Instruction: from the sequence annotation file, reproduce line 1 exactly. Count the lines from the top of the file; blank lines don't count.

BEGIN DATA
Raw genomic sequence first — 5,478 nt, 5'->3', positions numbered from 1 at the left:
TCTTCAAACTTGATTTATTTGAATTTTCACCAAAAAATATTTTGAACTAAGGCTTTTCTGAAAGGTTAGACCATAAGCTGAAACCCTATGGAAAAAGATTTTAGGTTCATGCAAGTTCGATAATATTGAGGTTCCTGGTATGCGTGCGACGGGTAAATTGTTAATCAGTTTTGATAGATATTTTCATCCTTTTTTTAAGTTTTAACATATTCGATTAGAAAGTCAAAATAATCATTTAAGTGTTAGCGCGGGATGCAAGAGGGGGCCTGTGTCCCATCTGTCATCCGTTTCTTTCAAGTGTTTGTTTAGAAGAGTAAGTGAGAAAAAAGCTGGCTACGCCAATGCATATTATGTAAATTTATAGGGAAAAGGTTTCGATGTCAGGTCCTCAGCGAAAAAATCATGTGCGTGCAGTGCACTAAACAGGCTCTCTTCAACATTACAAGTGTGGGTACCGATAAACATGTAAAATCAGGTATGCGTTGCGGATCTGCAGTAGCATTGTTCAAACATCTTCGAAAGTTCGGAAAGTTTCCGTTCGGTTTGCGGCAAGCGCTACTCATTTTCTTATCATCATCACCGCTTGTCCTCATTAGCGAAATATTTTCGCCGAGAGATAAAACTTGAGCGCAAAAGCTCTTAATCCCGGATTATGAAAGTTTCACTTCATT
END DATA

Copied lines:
Raw genomic sequence first — 5,478 nt, 5'->3', positions numbered from 1 at the left: